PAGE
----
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Caravan Pilot App and Android 11

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    Josef KonradParticipant

    My Samsung phone wants to upgrade itself to Android 11.

    Will the CP app still work if I  do this upgrade?

    If not what must I do?

    I’m asking on behalf of our group so you only have to answer once for all of us. Thanks.

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    Fyko on


    Hi Josef,

    The short answer is: No problem.

    The longer answer:

    Our caravan control app evolved in 3 major steps: CM.APK, CM_.APK and CPX.APK.

    CPX.APK currently at V3.0 is the comprehensive Caravan Pilot app that provides:

    1. Basic (ewiks-type) mover control i.e. direct control over ewiks motor relays.
    2. Comprehensive mover control using our own mover switchgear which includes SoftStart, ComboTurns, Current Limiting, Temperature Limiting etc.
    3. Vansecure alarm annunciation by SMS of LPG gas alarms, and 4 intruder alarm zones,
    4. Dual water tank monitoring and reporting.

    It supersedes and replaces all previous versions of the CPX.APK as well as all versions of CM.APK and CM_2.APK.  It runs on all versions of Android from V5.1 to V11 but can only make use of Android features that exist on the version it runs on. Currently I think the only Android 5.1 device in use is the one I test on.

    Therefore you can install CPX.APK V3.0 on any Android device from V5.1 upwards and it will work, and make full use of the features offered by the Android version running on the host.

    If you are running an older version of the app (CM.APK or CM_2.APK) you probably have a remote control unit that can only control the basic ewiks slam-on, slam-off switchgear. You will probably not recognise the first screen, which now combines all controller functions under one roof. Hence it’s new name Caravan Pilot instead of Caravan Mover.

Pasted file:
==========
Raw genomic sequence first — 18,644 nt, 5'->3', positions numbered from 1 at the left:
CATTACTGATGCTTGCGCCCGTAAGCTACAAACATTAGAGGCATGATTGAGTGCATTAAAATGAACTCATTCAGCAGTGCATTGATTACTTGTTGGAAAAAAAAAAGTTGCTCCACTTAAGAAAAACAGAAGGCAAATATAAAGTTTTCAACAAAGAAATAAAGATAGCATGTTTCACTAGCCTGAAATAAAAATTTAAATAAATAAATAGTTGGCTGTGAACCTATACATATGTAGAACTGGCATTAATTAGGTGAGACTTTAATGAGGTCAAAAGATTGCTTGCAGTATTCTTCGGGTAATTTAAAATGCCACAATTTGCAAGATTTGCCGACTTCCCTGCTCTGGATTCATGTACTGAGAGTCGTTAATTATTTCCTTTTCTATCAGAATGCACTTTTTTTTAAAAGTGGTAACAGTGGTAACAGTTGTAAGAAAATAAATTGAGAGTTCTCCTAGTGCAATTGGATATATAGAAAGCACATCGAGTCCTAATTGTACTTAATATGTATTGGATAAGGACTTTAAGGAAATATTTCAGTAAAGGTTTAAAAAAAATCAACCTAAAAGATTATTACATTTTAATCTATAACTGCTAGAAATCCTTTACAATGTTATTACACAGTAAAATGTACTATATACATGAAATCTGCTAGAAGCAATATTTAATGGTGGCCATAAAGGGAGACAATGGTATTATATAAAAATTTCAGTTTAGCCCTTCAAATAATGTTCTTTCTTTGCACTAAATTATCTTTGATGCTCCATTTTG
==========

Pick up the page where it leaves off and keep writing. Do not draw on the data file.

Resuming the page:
We can quickly switch between 2 control units should there be more than one trailer.

    Enable Leveling requires additional control hardware which can add, as well as motors on the steadies. The leveller contol can also drive basic movers.

    Enable Buttons takes you to a screen that you’re familiar with.

    Enable Sliders takes you to a screen where you can supply variable power selectively to the movers. It requires our mover electronics, but works on any motor up to 30A,

    The 4-zone alarm panel (when available) can be remotely armed and disarmed from outside the caravan. The VanSecure unit monitors 2 LPG gas detectors, 4 intruder alarm zones, and an ultrasound device. It cannot control movers internally but can connect to an extension module that does control 2 movers via umbilical cable. Legacy ewkis mover remote controllers can be modified become such an extension module at minimal cost.

    The status of 2 water tanks is reported. Flow sensors must be connected into tank outlet hoses. (The flow sensors can be added to any version of the Controller but requires a free firmware upgrade)

    So you see that the new app (CPX) will operate the old Controllers, the old apps (CM-2 and CM) will run on the new Android version, and CPX will run on older Android versions.

    Should any problem unexpectedly arise it can be remedied by a firmware upgrade, I do this free of charge in all cases.

    PEP Stores have started a courier service named PAXI which works well and costs less than PostNet. Often these shops are closer to hand than a PostNet branch.

    If anything is unclear please consult the website at

    next. Each unit in the family its own page and each page has a drawing showing its connections and available extensions

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    Josef Konrad
    Josef Konrad on

    One of our friends installed the upgrade and he says it works fine but there’s 3 buttons he’s not seen before.

    Inch Mode which doesn’t seem to do anything

    Combo Turns also does nothing.

    A red button in the bottom left corner that say only ‘V’

    Other than that it works fine. Like before.

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    Fyko on

    These are all enhancements that have been added of the years in response to user demand.